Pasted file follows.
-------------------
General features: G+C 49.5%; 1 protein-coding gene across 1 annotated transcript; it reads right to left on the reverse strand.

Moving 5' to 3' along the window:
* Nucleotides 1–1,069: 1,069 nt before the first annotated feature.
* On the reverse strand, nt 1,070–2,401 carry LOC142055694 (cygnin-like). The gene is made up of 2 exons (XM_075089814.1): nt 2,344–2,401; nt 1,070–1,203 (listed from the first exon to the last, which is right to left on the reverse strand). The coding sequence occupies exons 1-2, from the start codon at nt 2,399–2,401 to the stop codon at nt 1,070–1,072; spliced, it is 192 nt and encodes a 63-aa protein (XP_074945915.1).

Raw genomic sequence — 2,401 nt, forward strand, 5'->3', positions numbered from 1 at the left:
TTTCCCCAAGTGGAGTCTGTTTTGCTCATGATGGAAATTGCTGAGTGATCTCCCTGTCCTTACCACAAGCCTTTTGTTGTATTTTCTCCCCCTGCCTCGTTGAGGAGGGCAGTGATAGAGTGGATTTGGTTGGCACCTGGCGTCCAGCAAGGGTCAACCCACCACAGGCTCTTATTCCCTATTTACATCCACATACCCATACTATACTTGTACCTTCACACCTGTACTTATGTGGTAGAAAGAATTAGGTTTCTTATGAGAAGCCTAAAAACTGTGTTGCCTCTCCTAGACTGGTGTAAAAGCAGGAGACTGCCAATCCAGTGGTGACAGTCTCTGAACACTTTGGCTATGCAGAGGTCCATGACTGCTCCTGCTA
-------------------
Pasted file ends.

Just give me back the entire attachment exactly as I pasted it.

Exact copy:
General features: G+C 49.5%; 1 protein-coding gene across 1 annotated transcript; it reads right to left on the reverse strand.

Moving 5' to 3' along the window:
* Nucleotides 1–1,069: 1,069 nt before the first annotated feature.
* On the reverse strand, nt 1,070–2,401 carry LOC142055694 (cygnin-like). The gene is made up of 2 exons (XM_075089814.1): nt 2,344–2,401; nt 1,070–1,203 (listed from the first exon to the last, which is right to left on the reverse strand). The coding sequence occupies exons 1-2, from the start codon at nt 2,399–2,401 to the stop codon at nt 1,070–1,072; spliced, it is 192 nt and encodes a 63-aa protein (XP_074945915.1).

Raw genomic sequence — 2,401 nt, forward strand, 5'->3', positions numbered from 1 at the left:
TTTCCCCAAGTGGAGTCTGTTTTGCTCATGATGGAAATTGCTGAGTGATCTCCCTGTCCTTACCACAAGCCTTTTGTTGTATTTTCTCCCCCTGCCTCGTTGAGGAGGGCAGTGATAGAGTGGATTTGGTTGGCACCTGGCGTCCAGCAAGGGTCAACCCACCACAGGCTCTTATTCCCTATTTACATCCACATACCCATACTATACTTGTACCTTCACACCTGTACTTATGTGGTAGAAAGAATTAGGTTTCTTATGAGAAGCCTAAAAACTGTGTTGCCTCTCCTAGACTGGTGTAAAAGCAGGAGACTGCCAATCCAGTGGTGACAGTCTCTGAACACTTTGGCTATGCAGAGGTCCATGACTGCTCCTGCTA